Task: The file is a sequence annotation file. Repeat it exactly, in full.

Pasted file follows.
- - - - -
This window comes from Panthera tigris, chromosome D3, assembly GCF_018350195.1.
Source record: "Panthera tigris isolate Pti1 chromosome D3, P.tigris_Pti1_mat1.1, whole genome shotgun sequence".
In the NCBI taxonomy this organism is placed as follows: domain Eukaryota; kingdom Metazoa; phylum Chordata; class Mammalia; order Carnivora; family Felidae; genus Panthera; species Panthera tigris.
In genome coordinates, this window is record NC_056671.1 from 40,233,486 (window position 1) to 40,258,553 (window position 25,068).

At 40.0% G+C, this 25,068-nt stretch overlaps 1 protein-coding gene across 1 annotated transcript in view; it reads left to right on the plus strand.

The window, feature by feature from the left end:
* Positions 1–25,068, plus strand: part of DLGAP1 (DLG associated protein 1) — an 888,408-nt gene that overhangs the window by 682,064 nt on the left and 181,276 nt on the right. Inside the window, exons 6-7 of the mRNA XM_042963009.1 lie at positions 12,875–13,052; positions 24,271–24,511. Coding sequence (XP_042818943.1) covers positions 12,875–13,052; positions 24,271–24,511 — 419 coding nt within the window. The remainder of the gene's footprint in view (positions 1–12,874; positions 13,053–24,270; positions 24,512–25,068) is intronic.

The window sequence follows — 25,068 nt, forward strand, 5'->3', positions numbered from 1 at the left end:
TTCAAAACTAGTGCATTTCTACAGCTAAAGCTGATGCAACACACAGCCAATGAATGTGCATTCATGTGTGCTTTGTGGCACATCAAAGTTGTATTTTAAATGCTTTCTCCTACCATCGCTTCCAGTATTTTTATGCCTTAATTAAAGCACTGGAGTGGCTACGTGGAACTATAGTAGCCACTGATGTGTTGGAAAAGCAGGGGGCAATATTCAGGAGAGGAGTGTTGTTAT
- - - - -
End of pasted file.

This window comes from Panthera tigris, chromosome D3, assembly GCF_018350195.1.
Source record: "Panthera tigris isolate Pti1 chromosome D3, P.tigris_Pti1_mat1.1, whole genome shotgun sequence".
In the NCBI taxonomy this organism is placed as follows: domain Eukaryota; kingdom Metazoa; phylum Chordata; class Mammalia; order Carnivora; family Felidae; genus Panthera; species Panthera tigris.
In genome coordinates, this window is record NC_056671.1 from 40,233,486 (window position 1) to 40,258,553 (window position 25,068).

At 40.0% G+C, this 25,068-nt stretch overlaps 1 protein-coding gene across 1 annotated transcript in view; it reads left to right on the plus strand.

The window, feature by feature from the left end:
* Positions 1–25,068, plus strand: part of DLGAP1 (DLG associated protein 1) — an 888,408-nt gene that overhangs the window by 682,064 nt on the left and 181,276 nt on the right. Inside the window, exons 6-7 of the mRNA XM_042963009.1 lie at positions 12,875–13,052; positions 24,271–24,511. Coding sequence (XP_042818943.1) covers positions 12,875–13,052; positions 24,271–24,511 — 419 coding nt within the window. The remainder of the gene's footprint in view (positions 1–12,874; positions 13,053–24,270; positions 24,512–25,068) is intronic.

The window sequence follows — 25,068 nt, forward strand, 5'->3', positions numbered from 1 at the left end:
TTCAAAACTAGTGCATTTCTACAGCTAAAGCTGATGCAACACACAGCCAATGAATGTGCATTCATGTGTGCTTTGTGGCACATCAAAGTTGTATTTTAAATGCTTTCTCCTACCATCGCTTCCAGTATTTTTATGCCTTAATTAAAGCACTGGAGTGGCTACGTGGAACTATAGTAGCCACTGATGTGTTGGAAAAGCAGGGGGCAATATTCAGGAGAGGAGTGTTGTTAT